However, that appears to the author of this post to be a misconception and it is usual to also do this in standard CSTR reactors which would not be considered to be “high-rate”.

Fixed Film Digesters

The following is based upon the University of Florida Dairy Research Farm's Fixed Film Digester.

A fixed film digester is simply a column filled with media such as wood particles or microscopic plastic rings. Microorganisms that produce methane thrive on the medium (the fixed film). The liquid manure passes through the medium. Attached growth digesters or anaerobic filters are other names for these digesters.

A biofilm is a slimy development that coats the medium. Fixed film digesters can have retention durations of fewer than five days, resulting in digesters that are quite tiny (have a small footprint). To ensure a continuous upward flow, wastewater is usually recycled.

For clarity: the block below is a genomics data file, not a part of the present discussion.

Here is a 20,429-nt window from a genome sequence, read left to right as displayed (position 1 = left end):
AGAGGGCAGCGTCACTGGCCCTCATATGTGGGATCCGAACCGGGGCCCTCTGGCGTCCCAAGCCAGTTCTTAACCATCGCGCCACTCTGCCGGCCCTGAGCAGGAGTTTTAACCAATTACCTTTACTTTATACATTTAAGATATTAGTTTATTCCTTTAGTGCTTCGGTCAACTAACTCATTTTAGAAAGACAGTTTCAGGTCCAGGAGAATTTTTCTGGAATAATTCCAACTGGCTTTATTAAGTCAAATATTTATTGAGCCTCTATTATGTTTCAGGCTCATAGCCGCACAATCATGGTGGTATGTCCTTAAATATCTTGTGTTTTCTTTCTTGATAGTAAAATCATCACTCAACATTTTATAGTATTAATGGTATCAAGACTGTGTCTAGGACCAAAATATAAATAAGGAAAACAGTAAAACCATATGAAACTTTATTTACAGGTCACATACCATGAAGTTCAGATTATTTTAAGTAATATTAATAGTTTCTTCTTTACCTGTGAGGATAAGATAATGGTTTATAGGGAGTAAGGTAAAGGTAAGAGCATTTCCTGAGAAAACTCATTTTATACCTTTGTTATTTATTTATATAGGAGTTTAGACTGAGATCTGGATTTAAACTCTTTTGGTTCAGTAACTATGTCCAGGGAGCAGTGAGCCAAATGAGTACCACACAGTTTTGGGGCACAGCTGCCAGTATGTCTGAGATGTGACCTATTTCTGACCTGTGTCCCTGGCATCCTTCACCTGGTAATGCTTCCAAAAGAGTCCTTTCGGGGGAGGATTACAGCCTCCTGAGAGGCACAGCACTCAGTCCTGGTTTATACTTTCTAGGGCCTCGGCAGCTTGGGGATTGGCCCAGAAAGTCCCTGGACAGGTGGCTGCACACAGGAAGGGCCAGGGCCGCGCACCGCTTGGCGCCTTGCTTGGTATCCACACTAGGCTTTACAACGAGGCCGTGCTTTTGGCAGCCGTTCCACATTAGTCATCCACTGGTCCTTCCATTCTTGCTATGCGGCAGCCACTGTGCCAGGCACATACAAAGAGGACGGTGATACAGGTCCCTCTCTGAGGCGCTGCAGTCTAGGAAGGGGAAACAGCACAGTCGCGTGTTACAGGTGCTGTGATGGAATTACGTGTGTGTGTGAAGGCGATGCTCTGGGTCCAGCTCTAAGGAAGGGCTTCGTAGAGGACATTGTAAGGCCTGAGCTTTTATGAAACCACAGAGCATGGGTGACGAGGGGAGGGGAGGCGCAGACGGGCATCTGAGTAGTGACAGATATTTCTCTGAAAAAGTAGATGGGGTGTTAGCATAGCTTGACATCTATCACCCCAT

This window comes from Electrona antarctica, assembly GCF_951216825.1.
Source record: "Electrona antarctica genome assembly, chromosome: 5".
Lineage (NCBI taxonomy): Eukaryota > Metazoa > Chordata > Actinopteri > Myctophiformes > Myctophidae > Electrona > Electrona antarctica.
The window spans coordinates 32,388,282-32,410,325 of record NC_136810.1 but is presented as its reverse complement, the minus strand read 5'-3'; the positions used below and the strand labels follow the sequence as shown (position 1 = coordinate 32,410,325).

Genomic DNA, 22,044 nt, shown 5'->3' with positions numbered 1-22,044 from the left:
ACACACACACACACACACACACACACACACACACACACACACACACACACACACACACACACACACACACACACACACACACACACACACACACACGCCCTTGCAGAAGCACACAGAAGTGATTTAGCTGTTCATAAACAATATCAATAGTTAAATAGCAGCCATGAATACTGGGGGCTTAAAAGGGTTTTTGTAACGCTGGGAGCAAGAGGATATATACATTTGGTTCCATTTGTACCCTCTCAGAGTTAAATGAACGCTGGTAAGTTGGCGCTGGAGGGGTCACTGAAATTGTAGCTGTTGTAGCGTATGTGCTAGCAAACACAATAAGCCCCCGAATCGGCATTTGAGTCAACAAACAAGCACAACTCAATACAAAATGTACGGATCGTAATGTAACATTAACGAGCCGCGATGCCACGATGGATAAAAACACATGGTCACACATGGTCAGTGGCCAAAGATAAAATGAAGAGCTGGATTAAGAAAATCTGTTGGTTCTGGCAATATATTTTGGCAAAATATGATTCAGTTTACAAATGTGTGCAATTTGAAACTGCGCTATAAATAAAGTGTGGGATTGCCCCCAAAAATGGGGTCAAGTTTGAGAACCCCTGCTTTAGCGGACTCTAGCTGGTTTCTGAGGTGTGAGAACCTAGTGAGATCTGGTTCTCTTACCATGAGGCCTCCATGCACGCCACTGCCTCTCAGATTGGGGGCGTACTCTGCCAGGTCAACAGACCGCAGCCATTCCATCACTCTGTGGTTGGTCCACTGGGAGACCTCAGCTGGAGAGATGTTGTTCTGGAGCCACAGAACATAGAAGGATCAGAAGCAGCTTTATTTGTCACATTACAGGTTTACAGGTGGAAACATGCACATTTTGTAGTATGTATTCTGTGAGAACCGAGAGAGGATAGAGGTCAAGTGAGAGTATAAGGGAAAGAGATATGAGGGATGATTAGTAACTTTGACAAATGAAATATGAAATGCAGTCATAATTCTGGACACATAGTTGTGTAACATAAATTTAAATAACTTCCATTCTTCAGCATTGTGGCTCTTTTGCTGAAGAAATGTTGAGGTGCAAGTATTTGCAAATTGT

Manure solids can fill the media in fixed-film digesters, which is a disadvantage and such clogging can result in a need for biogas plant cleaning. Before feeding the digester, a solid separator is required to separate particles from the manure.

The effectiveness of the system is determined by the performance of the solid separator; as a result, the influent manure concentration should be adjusted to optimum separator performance (typically 1% to 5% total solids).

Due to the removal of manure solids, some potential biogas is lost.

Suspended Media Digesters

Microbes are suspended in a continual upward flow of liquid in these digesters. Smaller particles wash away, but bigger ones stay in the digester, thanks to a change in the flow.